Compare all Options according to Criteria A (cost)
All the information about Option 2
Compare all Options according to Criteria B (functionality)
All the information about Option 3
Compare all options according to Criteria C (ease of use)
Direct Comparative Analysis of all three options and Summary of Results
Summary of Results
You might compare 3 options (1, 2, and 3) using three criteria for comparison (A, B, and C). If you were comparing tablets, you’d likely use the point-by-point approach, having a section that compared all three options based on cost (criteria A), another section that compared them on battery function, and so on. You wouldn’t have a section that discussed everything about option 1, another that discussed everything about option 2, and so on. That would not be effective or efficient, because you still have to make direct comparisons somewhere near the end of your discussion (such as in a weighted objectives chart).
Each of these comparative sections should end with a conclusion that sums up the relative strengths and weaknesses of each option and indicates which option is the best choice in that particular category of comparison. Of course, it won’t always be easy to state a clear winner—you may have to qualify the conclusions in various ways, providing multiple conclusions for different conditions.
If you were writing an evaluation report, you wouldn’t be comparing options. Instead, you’d be comparing the thing being evaluated against the requirements placed upon it, the expectations people had of it. For example, Capital Metro had a program of more than a year of free bus transportation. What was expected of that program? Did the program meet those expectations?
6. SUMMARY TABLE: after the individual comparisons, include a summary table (such as a Weighted Objectives Chart) that summarizes the conclusions from the comparative analysis section. Some readers are more likely to pay attention to details in a table than in paragraphs; however, you still have to write up a clear summary paragraph of your findings.
7. CONCLUSIONS: the conclusions section of a feasibility or recommendation report amalgamates all of the conclusions you have already reached in each of the comparison sections. In this section, you restate the individual conclusions, for example, which model had the best price, which had the best battery function, and so on. You could give a summary of the relative strengths and weakness of each option based on how well they meet the criteria.
This section has to go further. It must untangle all the conflicting conclusions and somehow reach the final conclusion, which is the one that states which is the best choice. Thus, the conclusion section first lists the primary conclusions—the simple, single-category ones. Then it must state secondary conclusions—the ones that balance conflicting primary conclusions. For example, if one tablet is the least inexpensive but has poor battery function, but another is the most expensive but has good battery function, which do you choose and why? The secondary conclusion would state the answer to this dilemma.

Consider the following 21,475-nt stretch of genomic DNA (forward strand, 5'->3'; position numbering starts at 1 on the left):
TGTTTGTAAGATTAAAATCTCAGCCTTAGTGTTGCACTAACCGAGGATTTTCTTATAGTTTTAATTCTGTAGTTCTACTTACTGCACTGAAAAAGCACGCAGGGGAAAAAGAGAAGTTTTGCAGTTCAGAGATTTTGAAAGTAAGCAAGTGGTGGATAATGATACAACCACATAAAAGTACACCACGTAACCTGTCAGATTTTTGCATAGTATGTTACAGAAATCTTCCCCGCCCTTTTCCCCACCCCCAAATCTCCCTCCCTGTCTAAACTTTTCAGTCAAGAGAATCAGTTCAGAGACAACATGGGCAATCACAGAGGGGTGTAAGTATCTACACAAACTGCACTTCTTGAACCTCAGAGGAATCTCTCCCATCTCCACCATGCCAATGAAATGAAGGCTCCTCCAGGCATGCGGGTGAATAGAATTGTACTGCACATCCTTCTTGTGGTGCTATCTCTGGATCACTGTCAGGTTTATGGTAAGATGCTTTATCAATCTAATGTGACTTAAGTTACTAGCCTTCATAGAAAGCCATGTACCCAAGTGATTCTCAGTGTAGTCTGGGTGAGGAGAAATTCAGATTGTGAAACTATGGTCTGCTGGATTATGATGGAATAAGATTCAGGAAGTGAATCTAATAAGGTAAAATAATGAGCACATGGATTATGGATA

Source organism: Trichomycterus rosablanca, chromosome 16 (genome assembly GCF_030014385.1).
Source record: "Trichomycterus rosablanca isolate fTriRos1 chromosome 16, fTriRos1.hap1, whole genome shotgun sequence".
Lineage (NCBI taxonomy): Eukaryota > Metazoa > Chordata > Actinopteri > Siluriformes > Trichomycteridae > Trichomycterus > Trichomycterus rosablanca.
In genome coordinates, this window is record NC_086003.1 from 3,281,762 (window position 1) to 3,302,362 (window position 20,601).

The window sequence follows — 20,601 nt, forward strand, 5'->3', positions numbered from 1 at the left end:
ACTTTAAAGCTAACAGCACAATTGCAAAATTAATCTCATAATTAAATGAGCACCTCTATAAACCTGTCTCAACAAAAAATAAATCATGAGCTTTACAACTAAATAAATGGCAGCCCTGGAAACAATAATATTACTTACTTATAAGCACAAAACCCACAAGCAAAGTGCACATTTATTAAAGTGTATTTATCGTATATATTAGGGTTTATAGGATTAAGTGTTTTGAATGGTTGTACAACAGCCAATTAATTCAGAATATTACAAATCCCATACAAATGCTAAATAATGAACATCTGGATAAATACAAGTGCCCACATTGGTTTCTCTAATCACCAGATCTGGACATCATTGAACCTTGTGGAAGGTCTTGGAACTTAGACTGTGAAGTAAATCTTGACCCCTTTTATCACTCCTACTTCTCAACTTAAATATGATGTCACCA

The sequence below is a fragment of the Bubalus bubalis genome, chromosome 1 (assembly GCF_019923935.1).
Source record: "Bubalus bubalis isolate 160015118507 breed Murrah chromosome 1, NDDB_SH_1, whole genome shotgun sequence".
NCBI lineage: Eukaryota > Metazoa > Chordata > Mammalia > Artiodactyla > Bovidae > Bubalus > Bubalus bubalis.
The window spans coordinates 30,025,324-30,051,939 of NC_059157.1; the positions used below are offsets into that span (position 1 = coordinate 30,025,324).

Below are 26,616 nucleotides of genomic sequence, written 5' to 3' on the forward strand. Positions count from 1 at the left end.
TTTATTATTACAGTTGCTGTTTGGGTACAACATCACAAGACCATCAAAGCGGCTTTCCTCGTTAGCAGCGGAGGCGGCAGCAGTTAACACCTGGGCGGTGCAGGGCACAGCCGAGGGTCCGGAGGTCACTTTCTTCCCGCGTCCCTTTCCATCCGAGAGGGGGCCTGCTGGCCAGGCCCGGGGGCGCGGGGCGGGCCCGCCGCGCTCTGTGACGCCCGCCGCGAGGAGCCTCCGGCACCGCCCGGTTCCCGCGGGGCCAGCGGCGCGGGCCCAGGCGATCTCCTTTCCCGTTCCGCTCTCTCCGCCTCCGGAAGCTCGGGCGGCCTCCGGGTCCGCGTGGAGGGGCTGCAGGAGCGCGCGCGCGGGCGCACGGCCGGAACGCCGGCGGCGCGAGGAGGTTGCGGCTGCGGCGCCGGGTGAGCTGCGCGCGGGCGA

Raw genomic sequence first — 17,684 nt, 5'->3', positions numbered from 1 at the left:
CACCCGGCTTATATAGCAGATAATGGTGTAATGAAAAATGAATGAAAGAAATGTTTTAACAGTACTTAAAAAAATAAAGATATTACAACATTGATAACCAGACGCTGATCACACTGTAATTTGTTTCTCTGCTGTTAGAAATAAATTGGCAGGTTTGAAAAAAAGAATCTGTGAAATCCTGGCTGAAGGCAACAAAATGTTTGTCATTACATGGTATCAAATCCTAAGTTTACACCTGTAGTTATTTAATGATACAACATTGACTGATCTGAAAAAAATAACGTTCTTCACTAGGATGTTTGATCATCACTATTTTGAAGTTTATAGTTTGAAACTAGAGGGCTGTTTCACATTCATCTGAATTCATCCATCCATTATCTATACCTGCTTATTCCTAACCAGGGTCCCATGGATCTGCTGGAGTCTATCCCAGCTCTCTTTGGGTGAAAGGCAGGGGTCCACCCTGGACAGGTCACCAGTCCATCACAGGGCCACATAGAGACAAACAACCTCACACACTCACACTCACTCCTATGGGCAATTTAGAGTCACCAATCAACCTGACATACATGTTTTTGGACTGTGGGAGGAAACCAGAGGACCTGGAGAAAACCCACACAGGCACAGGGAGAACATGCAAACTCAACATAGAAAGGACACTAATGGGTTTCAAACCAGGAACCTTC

8. RECOMMENDATIONS: the final section of feasibility and recommendation reports states the recommendations which flow directly from your conclusions and directly address the problem outlined in the introduction. These may sometimes be repetitive, but remember that some readers may skip right to the recommendation section. Also, there will be some cases where there may be a best choice but you wouldn’t want to recommend it. Early in their history, laptop computers were heavy and unreliable—there may have been one model that was better than the rest, but even it was not worth having. You may want to recommend further research, a pilot project, or a re-design of one of the options discussed.
The recommendation section should outline what further work needs to be done, based solidly on the information presented previously in the report and responding directly to the needs outlined in the beginning. In some cases, you may need to recommend several ranked options based on different possibilities.
As you reread and revise your feasibility or recommendation report, ensure that you have included all of the sections and elements described below. Ensure you open each section and read the key content elements for each document section.
- Introductory Sections
- Indicate the situation and the audience.
- Discuss the background of the problem or opportunity – what brought about the need for the report? Give technical background if necessary.
- State requirements – those factors that influence the decision on the choice of options (objectives and constraints)
- Indicate how the field of options was narrowed to the ones being compared (if relevant).
- Provide an overview of the contents.
- Discussion Sections
- Organize the comparative analysis/discussion of the options using the point-by-point or whole-to-whole approach. Choose the structure that best matches your content and purpose.
- At the end of each comparative section, state the best choice in terms that point of comparison.
- Include a summary table, if possible, in which you summarize all the key data in table form.
- Restate all the key conclusions from the Discussions section.
- State secondary conclusions, and based them on requirements established at the beginning.
- State a final conclusion (about the overall feasibility of the idea or about the overall strengths and weaknesses of each option compared).
- Make recommendations for future actions; reiterate how these actions will provide the sought-after benefits outlined in the introduction.
- Fully document any sources used in the report.
- Add any additional information that has been referred to, but not included in the body of the report.